Home cooking

Christmas dinner seems to be one of those last remaining bastions of meat eaters. From what I can gather it's a meal a lot of people couldn't imagine without meat. This post serves to answer one of my favourite questions when people find out I'm vegan and ask in horror: "But what do you eat for Christmas dinner? How can you not eat pigs in blankets?!"

For the third year in a row my family let me cook Christmas dinner. Previous years have involved gin-infused sorrows over celeriac, raw sweet potato and trout turned an awful shade of pink thanks to some wayward beetroot. This year, I guess after cooking with so many amazing seasonal vegetables all winter, I decided to pare everything down and just focus on some great flavours, like cranberry, sprouts, apples roasted in rosemary and mashed butternut squash. There was so much more I wanted to try out, but I ended up just choosing a few recipes I'd already cooked loads over the past few months (as you can see from December's blog roll) and could handle after four of my brother's lethal mojitos.

I guess I'm pretty lucky that the rest of my family let me hijack Christmas dinner once more- and other families have a lot of traditions that won't get changed by someone being vegan. My Dad also cooked vegetarian toad in the hole for the rest of the family, and my Mum went to town on some crazy puddings that never seemed to stop coming out the oven.

This was my first Christmas as a vegan, but it wasn't hard, it was easy. Yes there were no chocolate coins or mince pies, but I also ate about five more roast potatoes each time someone else had a slice of Yule log. I think if you know eating a vegan meal alongside everything  your family holds dear for Christmas dinner is possible, it's another brain hurdle that suddenly isn't so hard to get past, and not really all that hard to imagine. I hope you all had an amazing Christmas!

Gluten free, vegan shortbread

One thousand and one apologies for going a little quiet on the blogging front for the past few weeks. The irony is I don't know if I've ever been cooking, baking, concocting and sampling more! My laptop's bookmarks are now just full of vegan holiday recipes, while my camera has taken on an extra layer of icing sugar dust that won't budge. However, while the baking subsides a little I will be posting plenty of Christmas and winter solstice recipes here.

First up is this vegan, gluten free shortbread recipe- this would be perfect to make for any gluten free-friends you have as a homemade present, or even to have ready to stack up at your desk to try and speed up those last few days of work (and how they drag!!)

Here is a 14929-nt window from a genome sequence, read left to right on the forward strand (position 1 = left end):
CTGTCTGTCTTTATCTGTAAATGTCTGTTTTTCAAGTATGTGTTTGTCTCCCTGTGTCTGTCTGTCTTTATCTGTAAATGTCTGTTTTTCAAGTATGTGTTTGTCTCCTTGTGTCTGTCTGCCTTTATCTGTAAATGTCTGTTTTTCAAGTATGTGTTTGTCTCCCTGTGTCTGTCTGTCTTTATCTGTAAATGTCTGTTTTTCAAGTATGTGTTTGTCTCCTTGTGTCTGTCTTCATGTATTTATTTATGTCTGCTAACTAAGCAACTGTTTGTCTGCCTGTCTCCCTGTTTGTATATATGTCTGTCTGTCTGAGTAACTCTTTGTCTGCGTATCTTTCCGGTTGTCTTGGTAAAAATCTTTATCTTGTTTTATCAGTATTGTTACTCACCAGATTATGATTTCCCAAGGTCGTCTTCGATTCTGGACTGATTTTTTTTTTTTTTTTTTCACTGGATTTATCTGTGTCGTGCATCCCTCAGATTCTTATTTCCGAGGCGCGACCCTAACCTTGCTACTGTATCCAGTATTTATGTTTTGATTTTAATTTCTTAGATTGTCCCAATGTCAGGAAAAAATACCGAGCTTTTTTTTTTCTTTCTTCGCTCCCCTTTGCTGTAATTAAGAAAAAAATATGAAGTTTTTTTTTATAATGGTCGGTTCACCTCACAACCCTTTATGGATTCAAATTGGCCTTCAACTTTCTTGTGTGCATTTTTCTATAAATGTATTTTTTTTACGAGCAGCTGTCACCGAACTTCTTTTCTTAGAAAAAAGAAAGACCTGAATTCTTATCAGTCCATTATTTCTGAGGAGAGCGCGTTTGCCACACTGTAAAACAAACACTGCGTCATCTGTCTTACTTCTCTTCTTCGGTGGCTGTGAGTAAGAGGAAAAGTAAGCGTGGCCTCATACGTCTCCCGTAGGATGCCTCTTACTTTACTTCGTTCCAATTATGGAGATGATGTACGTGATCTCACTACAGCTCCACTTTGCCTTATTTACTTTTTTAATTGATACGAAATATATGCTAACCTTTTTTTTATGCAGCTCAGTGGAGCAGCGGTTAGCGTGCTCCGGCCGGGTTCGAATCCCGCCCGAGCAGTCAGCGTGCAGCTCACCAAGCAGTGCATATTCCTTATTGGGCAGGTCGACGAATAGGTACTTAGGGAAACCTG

I adapted this recipe from an American one I found by Char's Kitchen. I chose to use Doves Farm Gluten Free bread flour as it comes with Xanthan Gum in the blend, which you need for this recipe. If you have a preferred GF flour then just use that but with 1/2tsp Xanthan Gum to every cup of flour.

NB: The photos here of the finished biscuits are just half the final batch.

340g vegan margarine/butter such as Vitalite
About 2/3 cup of icing sugar
2 cups of Doves Farm Gluten Free White Bread Flour (plus about another cup for rolling and dusting the biscuits)

Cream together the margarine and sugar, then sift in the flour and mix until the mixture is fluffy.
Chill in the fridge for at least 30 minutes. This helps the flour firm up a bit and makes it much easier to cut out shapes like hearts and rabbits, as otherwise the mixture does break easily.

Once the mix has chilled, pre-heat the oven to around 175 degrees Celsius. Tip the dough onto a floured surface and add more flour to knead. It will feel quite soft at first but add a little more flour at a time until it goes a little firmer.

When you're happy with the texture, roll out into around 1cm thickness and cut out with biscuit cutters. Use a spatula to transfer the biscuits to a baking tray lined with greaseproof paper.

Bake for around 10 minutes- you want the biscuits to stay pale and not colour. Move to a baking tray and allow to cool for 10 minutes, when they will also harden.

Supper fit for a tree

One of my ultimate favourite new-traditions-in-the-making is our yearly journey to get the Christmas tree. Last year we got a 5ft tree, this year they only had 6 ft trees left so it's now taking up half the flat. I really hope we can afford a 7ft tree next year. 

As you can probably tell by how cold I look in the photo above, it was freezing work. It became pretty clear on the trek home that a big dinner was in order, not a Christmas dinner per se, but something with the same zest for FEST.

I chopped up a few of the leftover roasted chestnuts from the other day, and added these to Sainsbury's sage and onion stuffing- which is clearly labelled as vegan making things much easier in the supermarket aisle! 

If you're looking for something a little different from roast potatoes, hasselback potatoes are fun to make and give a nice crunchy texture when you've got lots of vegetables in the mix. Get these in the oven before anything else as they take a deceptively long time- around 50 minutes to an hour. 

While trying out various ways of making the tree stand up (no dental floss this year, thankfully) I also chopped and roasted some apples, parsnip, carrots and onions, along with a few Linda McCartney sausages. Once these, along with the stuffing, where all set in the oven, I started on the gravy: chopped mushroom and onion, along with chopped cabbage. Finally I cooked through haricot beans with rosemary, crushed garlic, seasoning and olive oil, mashing lightly once bubbling and allowing the beans to thicken a little as they cooked. Cobbled together and all the tastier for it!